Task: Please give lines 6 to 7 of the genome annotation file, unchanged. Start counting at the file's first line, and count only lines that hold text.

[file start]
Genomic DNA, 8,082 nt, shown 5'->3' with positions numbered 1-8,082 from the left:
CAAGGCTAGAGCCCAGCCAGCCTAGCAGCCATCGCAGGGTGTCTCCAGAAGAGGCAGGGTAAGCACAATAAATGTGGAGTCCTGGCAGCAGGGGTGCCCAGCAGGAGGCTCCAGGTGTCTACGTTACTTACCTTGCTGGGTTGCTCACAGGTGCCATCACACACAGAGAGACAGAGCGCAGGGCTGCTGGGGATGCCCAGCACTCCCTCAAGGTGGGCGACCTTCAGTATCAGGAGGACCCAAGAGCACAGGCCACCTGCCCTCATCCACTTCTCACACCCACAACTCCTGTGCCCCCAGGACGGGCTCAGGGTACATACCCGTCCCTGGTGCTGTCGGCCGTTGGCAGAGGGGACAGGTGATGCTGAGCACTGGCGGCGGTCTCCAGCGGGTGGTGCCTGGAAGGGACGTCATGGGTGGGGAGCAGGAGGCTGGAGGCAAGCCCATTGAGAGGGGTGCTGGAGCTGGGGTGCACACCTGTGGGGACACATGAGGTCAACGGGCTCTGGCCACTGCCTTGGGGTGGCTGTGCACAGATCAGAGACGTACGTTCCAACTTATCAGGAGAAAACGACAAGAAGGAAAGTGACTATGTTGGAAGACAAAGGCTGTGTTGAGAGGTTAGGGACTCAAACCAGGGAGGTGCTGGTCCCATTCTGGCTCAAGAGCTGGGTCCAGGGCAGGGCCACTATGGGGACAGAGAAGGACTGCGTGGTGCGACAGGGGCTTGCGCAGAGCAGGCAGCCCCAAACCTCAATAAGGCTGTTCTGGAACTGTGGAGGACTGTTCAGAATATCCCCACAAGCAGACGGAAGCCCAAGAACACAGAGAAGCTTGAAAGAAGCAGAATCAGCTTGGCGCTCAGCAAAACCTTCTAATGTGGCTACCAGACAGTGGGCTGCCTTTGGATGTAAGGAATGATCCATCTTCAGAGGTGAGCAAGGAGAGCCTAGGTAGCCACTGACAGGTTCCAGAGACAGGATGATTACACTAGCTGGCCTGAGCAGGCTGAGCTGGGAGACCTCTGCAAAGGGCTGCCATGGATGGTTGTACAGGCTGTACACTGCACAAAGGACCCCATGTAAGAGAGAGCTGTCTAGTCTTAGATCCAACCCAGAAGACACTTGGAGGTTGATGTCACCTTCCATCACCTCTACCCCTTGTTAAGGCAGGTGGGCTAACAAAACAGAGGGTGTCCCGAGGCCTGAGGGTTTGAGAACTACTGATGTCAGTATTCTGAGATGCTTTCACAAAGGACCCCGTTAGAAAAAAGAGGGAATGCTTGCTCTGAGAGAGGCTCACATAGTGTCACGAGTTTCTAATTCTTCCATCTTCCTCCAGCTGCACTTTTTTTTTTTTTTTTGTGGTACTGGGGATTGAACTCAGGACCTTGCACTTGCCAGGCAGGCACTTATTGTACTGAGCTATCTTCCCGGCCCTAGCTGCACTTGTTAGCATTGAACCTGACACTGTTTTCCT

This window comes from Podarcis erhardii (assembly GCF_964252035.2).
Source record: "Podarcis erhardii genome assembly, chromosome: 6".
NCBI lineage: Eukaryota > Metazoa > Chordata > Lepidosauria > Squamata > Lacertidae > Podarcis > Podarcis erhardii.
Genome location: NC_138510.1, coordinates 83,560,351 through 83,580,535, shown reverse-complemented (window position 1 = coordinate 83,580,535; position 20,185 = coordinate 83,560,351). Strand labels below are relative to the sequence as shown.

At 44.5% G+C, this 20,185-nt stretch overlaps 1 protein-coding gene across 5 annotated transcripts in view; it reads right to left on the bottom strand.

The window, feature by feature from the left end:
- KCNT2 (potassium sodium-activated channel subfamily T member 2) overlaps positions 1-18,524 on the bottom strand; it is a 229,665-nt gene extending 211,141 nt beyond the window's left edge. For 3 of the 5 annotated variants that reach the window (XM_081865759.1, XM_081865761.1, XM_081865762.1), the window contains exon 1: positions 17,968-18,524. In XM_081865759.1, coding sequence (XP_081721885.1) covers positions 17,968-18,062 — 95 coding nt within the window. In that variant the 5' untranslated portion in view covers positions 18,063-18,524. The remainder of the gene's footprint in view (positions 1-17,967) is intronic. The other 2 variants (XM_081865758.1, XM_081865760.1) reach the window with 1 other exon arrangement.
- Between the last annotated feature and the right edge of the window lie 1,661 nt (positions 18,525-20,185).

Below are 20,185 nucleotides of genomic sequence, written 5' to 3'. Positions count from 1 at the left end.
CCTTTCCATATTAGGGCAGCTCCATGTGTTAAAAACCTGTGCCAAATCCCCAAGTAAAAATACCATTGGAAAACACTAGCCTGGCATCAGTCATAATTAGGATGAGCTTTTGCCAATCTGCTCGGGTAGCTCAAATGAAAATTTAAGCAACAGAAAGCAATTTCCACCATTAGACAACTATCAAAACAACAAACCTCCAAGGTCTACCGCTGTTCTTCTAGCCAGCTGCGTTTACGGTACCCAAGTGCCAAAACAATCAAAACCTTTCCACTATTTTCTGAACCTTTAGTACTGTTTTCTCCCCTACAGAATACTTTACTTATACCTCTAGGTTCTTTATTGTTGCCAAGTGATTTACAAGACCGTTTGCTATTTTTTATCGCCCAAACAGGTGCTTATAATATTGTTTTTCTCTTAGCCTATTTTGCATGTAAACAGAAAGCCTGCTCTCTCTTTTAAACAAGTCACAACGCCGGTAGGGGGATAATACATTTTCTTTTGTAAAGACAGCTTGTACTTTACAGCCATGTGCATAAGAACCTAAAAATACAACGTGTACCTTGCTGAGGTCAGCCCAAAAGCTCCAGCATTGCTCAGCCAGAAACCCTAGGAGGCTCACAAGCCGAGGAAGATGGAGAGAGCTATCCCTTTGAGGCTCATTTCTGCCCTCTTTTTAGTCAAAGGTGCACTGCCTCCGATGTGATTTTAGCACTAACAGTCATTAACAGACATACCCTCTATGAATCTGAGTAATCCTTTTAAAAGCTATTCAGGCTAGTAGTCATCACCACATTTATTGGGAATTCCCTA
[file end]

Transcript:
Genome location: NC_138510.1, coordinates 83,560,351 through 83,580,535, shown reverse-complemented (window position 1 = coordinate 83,580,535; position 20,185 = coordinate 83,560,351). Strand labels below are relative to the sequence as shown.

At 44.5% G+C, this 20,185-nt stretch overlaps 1 protein-coding gene across 5 annotated transcripts in view; it reads right to left on the bottom strand.